Patrick O'Neill writes: Despite requests from police following the deadly Paris attacks, France will not ban the Tor anonymity network or public Wi-Fi, Prime Minister Manual Valls said on Wednesday."A ban of Wi-Fi is not a course of action envisaged," Valls responded on Wednesday. Nor is he in favor of a ban on Tor, which encrypts and masks users' identifying data. "Internet is a freedom, is an extraordinary means of communication between people, it is a benefit to the economy," Valls added.

Comment Re:Can anyone keep up all these bullshits? (Score 1) 166

Well, in scrum specifically that's what all the rebalancing is about. You ask "does this amount of work make sense for the window we've got (2 weeks)" and if the answer is no, you add/subtract stuff as required.

I'm not saying it solves all the problems or has to be rigidly adopted to see any benefit, but I feel like it legitimately does address a lot of very common problems in software dev teams in a reasonably effective way.

Chunking stuff up into managable pieces has always been good practice for schedule management, all scrum does it provide a well thought out and consistent way of doing it. The caveat is you have to accept that not every task is going to fit into this model. Sometimes you need to just have a dev pound on something for a month until he figures it out, and breaking it up into "deliverables" just adds overhead, but I feel like if you can get _most_ of your stuff into a "small deliverable/demonstratable pieces" mindset, it's a good thing.

Comment Re:Can anyone keep up all these bullshits? (Score 1) 166

I think it's a little less "wool over their eyes"-y and more about creating a process where the high level stuff managers care about is easier to track and control and giving developers space to do their thing without managers meddling too much. It creates a clear(ish) demarcation point. Managers worry about things at the sprint and maybe story level, developers make it actually happen. Once it's decided that it's happening, developers (in theory) are left alone to actually do it.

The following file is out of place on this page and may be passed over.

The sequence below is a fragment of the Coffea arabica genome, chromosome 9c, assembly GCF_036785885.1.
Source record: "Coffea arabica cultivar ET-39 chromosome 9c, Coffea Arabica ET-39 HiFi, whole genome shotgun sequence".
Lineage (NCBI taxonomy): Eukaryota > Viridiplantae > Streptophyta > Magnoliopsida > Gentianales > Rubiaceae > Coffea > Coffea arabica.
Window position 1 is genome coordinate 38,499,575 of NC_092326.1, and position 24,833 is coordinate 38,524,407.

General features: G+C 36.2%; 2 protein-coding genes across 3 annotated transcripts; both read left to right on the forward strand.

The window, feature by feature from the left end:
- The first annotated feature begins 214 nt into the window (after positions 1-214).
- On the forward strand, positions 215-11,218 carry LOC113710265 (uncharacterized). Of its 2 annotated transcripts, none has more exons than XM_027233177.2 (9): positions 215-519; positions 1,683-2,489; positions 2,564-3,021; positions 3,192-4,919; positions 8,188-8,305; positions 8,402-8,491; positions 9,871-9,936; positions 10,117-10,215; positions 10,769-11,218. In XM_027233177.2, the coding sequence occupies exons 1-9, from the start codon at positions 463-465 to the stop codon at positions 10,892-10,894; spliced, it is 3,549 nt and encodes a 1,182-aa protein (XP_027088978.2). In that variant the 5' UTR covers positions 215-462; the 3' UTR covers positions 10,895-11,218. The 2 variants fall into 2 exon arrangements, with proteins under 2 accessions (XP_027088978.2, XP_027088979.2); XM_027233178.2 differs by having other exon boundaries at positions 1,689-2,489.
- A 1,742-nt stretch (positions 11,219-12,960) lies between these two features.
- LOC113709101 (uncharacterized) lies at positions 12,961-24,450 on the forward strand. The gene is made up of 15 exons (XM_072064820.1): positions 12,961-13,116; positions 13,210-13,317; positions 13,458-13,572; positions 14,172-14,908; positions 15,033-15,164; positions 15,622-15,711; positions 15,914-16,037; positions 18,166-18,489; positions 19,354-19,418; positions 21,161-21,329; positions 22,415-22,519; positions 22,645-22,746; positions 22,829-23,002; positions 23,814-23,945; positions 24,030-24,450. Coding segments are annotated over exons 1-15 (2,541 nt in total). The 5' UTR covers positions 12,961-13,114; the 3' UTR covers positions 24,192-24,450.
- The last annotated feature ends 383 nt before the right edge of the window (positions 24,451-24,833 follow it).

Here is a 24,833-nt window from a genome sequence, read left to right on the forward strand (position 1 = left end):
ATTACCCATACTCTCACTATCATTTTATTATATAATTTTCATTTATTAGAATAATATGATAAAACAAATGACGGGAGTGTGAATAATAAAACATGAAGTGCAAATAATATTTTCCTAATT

Contrast that to "pre-agile" style where managers would just poke in and out and ask about whatever random bit of functionality they happened to care about at the moment or re-prioritize stuff because someone send them an email. What agile does for the developer is codifies "I have 2 weeks to code this specific thing, go away and let me do it".

Comment Re:Can anyone keep up all these bullshits? (Score 1) 166

Agree it's about people and shitty programmers are gonna be shitty regardless of process.

That said, as someone who's seen adoption of agile make a huge (mostly positive) difference, I do think changing methodologies can sometimes be a good idea... if for no other reason than it gets people into a "doing something different" mindset rather than a "business as usual" mindset.

I'll also say that software as a business has changed dramatically. It was never just about programming, but I certainly feel that the code itself was a far bigger factor in the overall success of a project than it is now. These days the actual code seems to just be a minor detail amongst contracts, requirements, licensing, and layers of internal and external bureaucracy. A lot of newer methodologies and tools seem discretely aimed at getting middle and upper management out of the developers way and letting programmers sit down and work on the same thing for a few weeks without some higher-up making them switch to whatever their biggest fire is at the moment.